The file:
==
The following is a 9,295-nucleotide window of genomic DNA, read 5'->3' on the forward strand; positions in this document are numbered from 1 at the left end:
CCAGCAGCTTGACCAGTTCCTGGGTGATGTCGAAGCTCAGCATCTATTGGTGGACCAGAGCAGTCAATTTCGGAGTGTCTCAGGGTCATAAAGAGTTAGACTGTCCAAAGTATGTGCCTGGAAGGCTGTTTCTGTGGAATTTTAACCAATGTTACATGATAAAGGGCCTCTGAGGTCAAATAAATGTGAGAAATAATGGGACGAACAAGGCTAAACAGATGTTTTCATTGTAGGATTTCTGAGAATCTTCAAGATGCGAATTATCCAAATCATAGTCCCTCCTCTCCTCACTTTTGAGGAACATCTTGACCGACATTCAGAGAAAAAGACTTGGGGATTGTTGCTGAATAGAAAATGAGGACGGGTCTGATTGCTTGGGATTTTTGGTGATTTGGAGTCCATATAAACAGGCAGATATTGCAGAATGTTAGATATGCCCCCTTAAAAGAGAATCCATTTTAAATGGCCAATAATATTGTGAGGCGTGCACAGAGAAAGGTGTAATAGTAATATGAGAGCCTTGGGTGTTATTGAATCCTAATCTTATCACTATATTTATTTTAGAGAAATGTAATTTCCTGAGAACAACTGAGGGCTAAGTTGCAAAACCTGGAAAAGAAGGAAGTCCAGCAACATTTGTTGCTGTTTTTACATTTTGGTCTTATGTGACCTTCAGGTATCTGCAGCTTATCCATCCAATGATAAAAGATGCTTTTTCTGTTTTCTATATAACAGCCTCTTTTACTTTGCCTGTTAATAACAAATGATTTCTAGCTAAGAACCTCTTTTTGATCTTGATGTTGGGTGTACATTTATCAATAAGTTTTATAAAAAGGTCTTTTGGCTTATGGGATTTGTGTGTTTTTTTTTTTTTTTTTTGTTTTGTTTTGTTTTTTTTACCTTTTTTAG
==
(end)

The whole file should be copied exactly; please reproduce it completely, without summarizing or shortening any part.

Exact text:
The following is a 9,295-nucleotide window of genomic DNA, read 5'->3' on the forward strand; positions in this document are numbered from 1 at the left end:
CCAGCAGCTTGACCAGTTCCTGGGTGATGTCGAAGCTCAGCATCTATTGGTGGACCAGAGCAGTCAATTTCGGAGTGTCTCAGGGTCATAAAGAGTTAGACTGTCCAAAGTATGTGCCTGGAAGGCTGTTTCTGTGGAATTTTAACCAATGTTACATGATAAAGGGCCTCTGAGGTCAAATAAATGTGAGAAATAATGGGACGAACAAGGCTAAACAGATGTTTTCATTGTAGGATTTCTGAGAATCTTCAAGATGCGAATTATCCAAATCATAGTCCCTCCTCTCCTCACTTTTGAGGAACATCTTGACCGACATTCAGAGAAAAAGACTTGGGGATTGTTGCTGAATAGAAAATGAGGACGGGTCTGATTGCTTGGGATTTTTGGTGATTTGGAGTCCATATAAACAGGCAGATATTGCAGAATGTTAGATATGCCCCCTTAAAAGAGAATCCATTTTAAATGGCCAATAATATTGTGAGGCGTGCACAGAGAAAGGTGTAATAGTAATATGAGAGCCTTGGGTGTTATTGAATCCTAATCTTATCACTATATTTATTTTAGAGAAATGTAATTTCCTGAGAACAACTGAGGGCTAAGTTGCAAAACCTGGAAAAGAAGGAAGTCCAGCAACATTTGTTGCTGTTTTTACATTTTGGTCTTATGTGACCTTCAGGTATCTGCAGCTTATCCATCCAATGATAAAAGATGCTTTTTCTGTTTTCTATATAACAGCCTCTTTTACTTTGCCTGTTAATAACAAATGATTTCTAGCTAAGAACCTCTTTTTGATCTTGATGTTGGGTGTACATTTATCAATAAGTTTTATAAAAAGGTCTTTTGGCTTATGGGATTTGTGTGTTTTTTTTTTTTTTTTTTGTTTTGTTTTGTTTTTTTTACCTTTTTTAG